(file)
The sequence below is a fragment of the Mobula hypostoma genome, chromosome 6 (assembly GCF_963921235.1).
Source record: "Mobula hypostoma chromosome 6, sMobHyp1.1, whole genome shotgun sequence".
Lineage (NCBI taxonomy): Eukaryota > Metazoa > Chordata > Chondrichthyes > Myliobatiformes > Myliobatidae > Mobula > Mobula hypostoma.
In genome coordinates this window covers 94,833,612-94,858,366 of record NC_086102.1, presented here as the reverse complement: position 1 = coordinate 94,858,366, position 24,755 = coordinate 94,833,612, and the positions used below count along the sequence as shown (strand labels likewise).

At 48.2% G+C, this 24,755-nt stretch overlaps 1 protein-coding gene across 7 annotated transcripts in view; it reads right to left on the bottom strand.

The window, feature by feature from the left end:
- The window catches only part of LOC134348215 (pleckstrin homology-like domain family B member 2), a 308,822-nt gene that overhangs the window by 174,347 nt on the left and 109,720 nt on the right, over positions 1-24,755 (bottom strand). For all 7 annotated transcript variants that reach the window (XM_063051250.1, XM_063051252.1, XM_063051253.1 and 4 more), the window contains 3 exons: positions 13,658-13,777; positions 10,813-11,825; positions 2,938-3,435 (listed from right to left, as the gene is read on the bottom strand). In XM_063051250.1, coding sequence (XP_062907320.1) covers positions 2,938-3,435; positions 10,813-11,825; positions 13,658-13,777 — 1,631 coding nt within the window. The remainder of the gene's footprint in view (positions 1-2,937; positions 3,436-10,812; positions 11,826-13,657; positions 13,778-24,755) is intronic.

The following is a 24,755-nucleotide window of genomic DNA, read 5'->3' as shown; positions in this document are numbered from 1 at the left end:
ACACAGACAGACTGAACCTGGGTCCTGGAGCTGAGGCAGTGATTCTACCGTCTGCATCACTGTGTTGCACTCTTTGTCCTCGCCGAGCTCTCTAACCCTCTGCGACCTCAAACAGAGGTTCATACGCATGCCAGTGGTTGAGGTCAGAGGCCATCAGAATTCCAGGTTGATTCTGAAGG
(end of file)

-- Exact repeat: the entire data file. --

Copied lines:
The sequence below is a fragment of the Mobula hypostoma genome, chromosome 6 (assembly GCF_963921235.1).
Source record: "Mobula hypostoma chromosome 6, sMobHyp1.1, whole genome shotgun sequence".
Lineage (NCBI taxonomy): Eukaryota > Metazoa > Chordata > Chondrichthyes > Myliobatiformes > Myliobatidae > Mobula > Mobula hypostoma.
In genome coordinates this window covers 94,833,612-94,858,366 of record NC_086102.1, presented here as the reverse complement: position 1 = coordinate 94,858,366, position 24,755 = coordinate 94,833,612, and the positions used below count along the sequence as shown (strand labels likewise).

At 48.2% G+C, this 24,755-nt stretch overlaps 1 protein-coding gene across 7 annotated transcripts in view; it reads right to left on the bottom strand.

The window, feature by feature from the left end:
- The window catches only part of LOC134348215 (pleckstrin homology-like domain family B member 2), a 308,822-nt gene that overhangs the window by 174,347 nt on the left and 109,720 nt on the right, over positions 1-24,755 (bottom strand). For all 7 annotated transcript variants that reach the window (XM_063051250.1, XM_063051252.1, XM_063051253.1 and 4 more), the window contains 3 exons: positions 13,658-13,777; positions 10,813-11,825; positions 2,938-3,435 (listed from right to left, as the gene is read on the bottom strand). In XM_063051250.1, coding sequence (XP_062907320.1) covers positions 2,938-3,435; positions 10,813-11,825; positions 13,658-13,777 — 1,631 coding nt within the window. The remainder of the gene's footprint in view (positions 1-2,937; positions 3,436-10,812; positions 11,826-13,657; positions 13,778-24,755) is intronic.

The following is a 24,755-nucleotide window of genomic DNA, read 5'->3' as shown; positions in this document are numbered from 1 at the left end:
ACACAGACAGACTGAACCTGGGTCCTGGAGCTGAGGCAGTGATTCTACCGTCTGCATCACTGTGTTGCACTCTTTGTCCTCGCCGAGCTCTCTAACCCTCTGCGACCTCAAACAGAGGTTCATACGCATGCCAGTGGTTGAGGTCAGAGGCCATCAGAATTCCAGGTTGATTCTGAAGG